FOR Harry Potter star Emma Watson, a big party is too much stimulation.
“Which is why I end up going to the bathroom! I need timeouts. I’m terrible at small talk.”
This example of a famous person’s introverted personality style is just one of many cited in Quiet Power, Growing Up As An Introvert In A World That Can’t Stop Talking. (Others are Beyoncé, J. K. Rowling, Einstein and Gandhi).
With her latest book directed at kids and teens – as well as their parents and educators – US author Susan Cain is continuing her mission to make quiet people feel they can be themselves.
She started in 2012 with Quiet, The Power Of Introverts In A World That Can’t Stop Talking, a New York Times bestseller for over three years.
Then came her Ted Talk on Quiet Power – viewed over 13 million times.
A self-confessed introvert (“I prefer listening to talking, reading to socialising, and cosy chats to group settings”), Cain says the main difference between introverts and extroverts is in how they respond to stimulation, including social stimulation.
“Extroverts crave large amounts of stimulation, whereas introverts feel their most alive, switched on and capable, when in quieter, more low-key environments – not all the time but most of the time.”
There are other differences. Introverts have great concentration and tend to focus on one task at a time. Extroverts tackle assignments quickly, make fast decisions and like multi-tasking and risk taking.
Kevin Quigley, research and innovation psychologist at Dublin-based Seven, Psychology at Work, says introverts tend to “think, talk and then think” whereas extroverts tend to “talk, think and then talk”.
If you don’t know what an extrovert is thinking, he says, you haven’t listened.
“If you don’t know what an introvert is thinking, you haven’t asked.”
Cain says extroverts add life to a party – “they tend to be assertive, dominant and in great need of company” – while introverts may have strong social skills and enjoy parties but after a while wish they were home in their pyjamas.
Introverts like people but prefer to devote their social energies to close friends, colleagues and family.
And they’re not necessarily shy – shyness is about fearing social disapproval, while introversion is a preference for non overly-stimulating environments.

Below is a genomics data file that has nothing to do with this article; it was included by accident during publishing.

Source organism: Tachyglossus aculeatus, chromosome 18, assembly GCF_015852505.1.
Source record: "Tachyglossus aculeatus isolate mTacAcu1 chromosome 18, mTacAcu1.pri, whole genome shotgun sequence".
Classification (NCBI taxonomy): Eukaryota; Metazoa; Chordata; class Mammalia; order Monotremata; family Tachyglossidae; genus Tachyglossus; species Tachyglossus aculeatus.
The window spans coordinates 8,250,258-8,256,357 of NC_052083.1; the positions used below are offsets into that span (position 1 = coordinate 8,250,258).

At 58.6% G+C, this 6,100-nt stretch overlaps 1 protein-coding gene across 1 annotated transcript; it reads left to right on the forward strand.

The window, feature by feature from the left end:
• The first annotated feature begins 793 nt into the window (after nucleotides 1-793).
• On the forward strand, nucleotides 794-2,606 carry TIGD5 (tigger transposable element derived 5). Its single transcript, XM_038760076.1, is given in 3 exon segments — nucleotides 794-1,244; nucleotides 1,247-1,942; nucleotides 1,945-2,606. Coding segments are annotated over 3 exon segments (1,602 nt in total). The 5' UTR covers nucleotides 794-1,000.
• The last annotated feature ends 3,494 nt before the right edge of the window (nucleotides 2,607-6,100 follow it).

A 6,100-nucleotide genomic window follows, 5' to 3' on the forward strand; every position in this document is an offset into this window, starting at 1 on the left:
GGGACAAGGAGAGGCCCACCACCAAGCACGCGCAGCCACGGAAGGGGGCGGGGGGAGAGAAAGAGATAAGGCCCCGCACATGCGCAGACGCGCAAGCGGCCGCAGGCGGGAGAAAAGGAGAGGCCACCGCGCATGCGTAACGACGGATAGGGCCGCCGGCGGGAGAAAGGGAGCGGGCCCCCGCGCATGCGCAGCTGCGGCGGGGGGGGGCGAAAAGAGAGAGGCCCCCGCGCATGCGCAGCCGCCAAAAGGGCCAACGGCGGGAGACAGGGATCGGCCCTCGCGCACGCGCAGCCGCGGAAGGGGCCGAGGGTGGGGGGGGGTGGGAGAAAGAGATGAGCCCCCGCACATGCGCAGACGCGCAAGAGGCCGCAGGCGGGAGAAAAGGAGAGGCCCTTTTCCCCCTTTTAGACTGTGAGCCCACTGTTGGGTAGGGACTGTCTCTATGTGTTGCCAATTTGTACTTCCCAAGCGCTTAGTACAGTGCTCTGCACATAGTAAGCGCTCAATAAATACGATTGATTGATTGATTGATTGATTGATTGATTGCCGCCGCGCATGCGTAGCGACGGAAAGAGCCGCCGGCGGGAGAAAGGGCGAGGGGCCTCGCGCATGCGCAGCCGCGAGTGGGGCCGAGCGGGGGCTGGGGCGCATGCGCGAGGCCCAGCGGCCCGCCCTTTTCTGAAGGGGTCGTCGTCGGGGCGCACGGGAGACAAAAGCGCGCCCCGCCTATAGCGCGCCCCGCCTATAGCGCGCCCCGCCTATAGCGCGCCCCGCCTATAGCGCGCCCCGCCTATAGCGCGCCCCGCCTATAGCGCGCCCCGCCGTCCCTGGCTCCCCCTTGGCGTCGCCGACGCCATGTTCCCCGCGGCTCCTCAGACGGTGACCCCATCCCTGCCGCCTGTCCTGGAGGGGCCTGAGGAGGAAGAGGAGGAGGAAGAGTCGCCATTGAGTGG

Cain wants to champion introverts in a world that often doesn’t.
So she founded Quiet Revolution to raise awareness of introvert skills and to introduce – in schools and workplaces – initiatives designed to harness those talents.
She sees introvert skills as ability to reflect, listen, build relationships, think before acting and stay calm in tense situations.
According to Cain about one-third to half of us are introverts.
She cites other stats too: 50% of the US workforce self-identifies as introverts.
Sixty-four percent of workers believe their organisation doesn’t fully harness talents of introverted employees. Meanwhile, 96% of leaders/managers self-identify as extroverts.
“Which means leadership teams are often imbalanced and don’t fairly represent a diverse workforce.”
This might, to some extent, explain findings from recent research conducted by Sutton Trust, a UK charity dedicated to improving social mobility through education.
Their study found extroverted adults 25% more likely to earn over £40,000 annually than their quieter counterparts.
Cain sees a bias against introverts in most workplace cultures because – from embracing teamwork to brainstorming to open-plan offices – they’re set up to suit extroverts.
Companies can “demand a tremendous amount of face-to-face interaction, in the form of team-building exercises and retreats, shared online calendars that announce employees’ availability for meetings and physical workplaces that afford little privacy”.
She says the amount of space per employee shrank from 500 square feet in the 1970s to 200 by 2010.
Yet, “a mountain of recent data” on open-plan offices finds they reduce productivity, impair memory and are associated with high staff turnover.
They’re often subject to loud uncontrollable noises – significant when considered alongside another study, cited by Cain, which finds being interrupted one of the biggest productivity barriers.
Nor is brainstorming all it’s cracked up to be. Referring to 40 years of research, Cain says studies show performance gets worse as group size increases.
Reasons why range from some individuals sitting back and letting others do the work, to fear of looking stupid in front of peers.
She points to organisational psychologist Adrian Furnham’s recommendation that talented, motivated people be encouraged to work alone when creativity or efficiency is the highest priority.
Cain isn’t saying face-to-face contact isn’t important or that colleague interaction doesn’t matter. But what gives companies the edge is maximising the strengths of all workers, introverts included.
“If it’s creativity you’re after, ask employees to solve problems alone – either electronically or in writing – before sharing their ideas. Arrange for people to interact one-on-one or in small, casual groups.”
As part of Quiet Revolution, Cain co-founded the Quiet Leadership Institute, which works with executives at organizations like NASA, Procter & Gamble and General Electric to help them better understand the strengths of introverted employees.
After a one-day course that looked at how to tap into introverts’ natural strengths, Roger Forsgren, director of NASA’s Academy of Program/Project & Engineering Leadership, said: “Extroverts learned their co-workers were not anti-social.